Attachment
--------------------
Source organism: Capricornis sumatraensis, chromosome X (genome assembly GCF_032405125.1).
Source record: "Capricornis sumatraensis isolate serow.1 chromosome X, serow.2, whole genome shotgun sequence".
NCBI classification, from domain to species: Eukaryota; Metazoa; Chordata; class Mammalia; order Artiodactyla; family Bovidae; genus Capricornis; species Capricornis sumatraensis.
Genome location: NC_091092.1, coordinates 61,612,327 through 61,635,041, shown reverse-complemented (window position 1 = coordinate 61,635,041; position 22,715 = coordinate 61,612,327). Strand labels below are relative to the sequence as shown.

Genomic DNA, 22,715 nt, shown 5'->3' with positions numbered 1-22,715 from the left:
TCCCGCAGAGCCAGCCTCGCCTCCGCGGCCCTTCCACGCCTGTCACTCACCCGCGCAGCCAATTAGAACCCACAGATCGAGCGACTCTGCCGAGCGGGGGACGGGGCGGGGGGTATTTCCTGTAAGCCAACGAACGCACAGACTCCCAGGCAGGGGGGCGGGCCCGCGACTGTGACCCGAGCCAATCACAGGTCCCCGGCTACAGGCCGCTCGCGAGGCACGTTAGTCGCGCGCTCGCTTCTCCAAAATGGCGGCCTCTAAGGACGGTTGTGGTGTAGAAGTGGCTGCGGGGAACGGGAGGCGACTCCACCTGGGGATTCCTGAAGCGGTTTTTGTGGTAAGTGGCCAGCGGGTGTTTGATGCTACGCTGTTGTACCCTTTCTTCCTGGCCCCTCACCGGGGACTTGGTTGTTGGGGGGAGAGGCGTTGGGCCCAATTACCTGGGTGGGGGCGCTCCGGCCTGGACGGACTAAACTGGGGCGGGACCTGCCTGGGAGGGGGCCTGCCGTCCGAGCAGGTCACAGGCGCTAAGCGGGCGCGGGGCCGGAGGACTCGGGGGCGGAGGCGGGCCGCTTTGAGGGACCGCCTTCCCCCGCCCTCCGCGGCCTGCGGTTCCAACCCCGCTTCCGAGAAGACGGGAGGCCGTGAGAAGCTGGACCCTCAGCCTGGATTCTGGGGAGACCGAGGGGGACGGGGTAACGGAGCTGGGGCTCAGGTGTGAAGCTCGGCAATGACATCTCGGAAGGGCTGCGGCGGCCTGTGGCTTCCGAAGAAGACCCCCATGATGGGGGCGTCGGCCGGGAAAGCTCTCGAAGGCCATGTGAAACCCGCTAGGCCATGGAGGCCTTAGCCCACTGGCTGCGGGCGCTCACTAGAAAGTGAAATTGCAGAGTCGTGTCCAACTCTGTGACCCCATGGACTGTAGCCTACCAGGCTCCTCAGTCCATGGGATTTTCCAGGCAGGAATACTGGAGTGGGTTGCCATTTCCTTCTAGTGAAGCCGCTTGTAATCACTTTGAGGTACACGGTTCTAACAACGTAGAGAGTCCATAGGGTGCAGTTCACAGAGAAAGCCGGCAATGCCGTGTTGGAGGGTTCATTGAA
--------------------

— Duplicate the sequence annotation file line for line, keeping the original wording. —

Source organism: Capricornis sumatraensis, chromosome X (genome assembly GCF_032405125.1).
Source record: "Capricornis sumatraensis isolate serow.1 chromosome X, serow.2, whole genome shotgun sequence".
NCBI classification, from domain to species: Eukaryota; Metazoa; Chordata; class Mammalia; order Artiodactyla; family Bovidae; genus Capricornis; species Capricornis sumatraensis.
Genome location: NC_091092.1, coordinates 61,612,327 through 61,635,041, shown reverse-complemented (window position 1 = coordinate 61,635,041; position 22,715 = coordinate 61,612,327). Strand labels below are relative to the sequence as shown.

Genomic DNA, 22,715 nt, shown 5'->3' with positions numbered 1-22,715 from the left:
TCCCGCAGAGCCAGCCTCGCCTCCGCGGCCCTTCCACGCCTGTCACTCACCCGCGCAGCCAATTAGAACCCACAGATCGAGCGACTCTGCCGAGCGGGGGACGGGGCGGGGGGTATTTCCTGTAAGCCAACGAACGCACAGACTCCCAGGCAGGGGGGCGGGCCCGCGACTGTGACCCGAGCCAATCACAGGTCCCCGGCTACAGGCCGCTCGCGAGGCACGTTAGTCGCGCGCTCGCTTCTCCAAAATGGCGGCCTCTAAGGACGGTTGTGGTGTAGAAGTGGCTGCGGGGAACGGGAGGCGACTCCACCTGGGGATTCCTGAAGCGGTTTTTGTGGTAAGTGGCCAGCGGGTGTTTGATGCTACGCTGTTGTACCCTTTCTTCCTGGCCCCTCACCGGGGACTTGGTTGTTGGGGGGAGAGGCGTTGGGCCCAATTACCTGGGTGGGGGCGCTCCGGCCTGGACGGACTAAACTGGGGCGGGACCTGCCTGGGAGGGGGCCTGCCGTCCGAGCAGGTCACAGGCGCTAAGCGGGCGCGGGGCCGGAGGACTCGGGGGCGGAGGCGGGCCGCTTTGAGGGACCGCCTTCCCCCGCCCTCCGCGGCCTGCGGTTCCAACCCCGCTTCCGAGAAGACGGGAGGCCGTGAGAAGCTGGACCCTCAGCCTGGATTCTGGGGAGACCGAGGGGGACGGGGTAACGGAGCTGGGGCTCAGGTGTGAAGCTCGGCAATGACATCTCGGAAGGGCTGCGGCGGCCTGTGGCTTCCGAAGAAGACCCCCATGATGGGGGCGTCGGCCGGGAAAGCTCTCGAAGGCCATGTGAAACCCGCTAGGCCATGGAGGCCTTAGCCCACTGGCTGCGGGCGCTCACTAGAAAGTGAAATTGCAGAGTCGTGTCCAACTCTGTGACCCCATGGACTGTAGCCTACCAGGCTCCTCAGTCCATGGGATTTTCCAGGCAGGAATACTGGAGTGGGTTGCCATTTCCTTCTAGTGAAGCCGCTTGTAATCACTTTGAGGTACACGGTTCTAACAACGTAGAGAGTCCATAGGGTGCAGTTCACAGAGAAAGCCGGCAATGCCGTGTTGGAGGGTTCATTGAA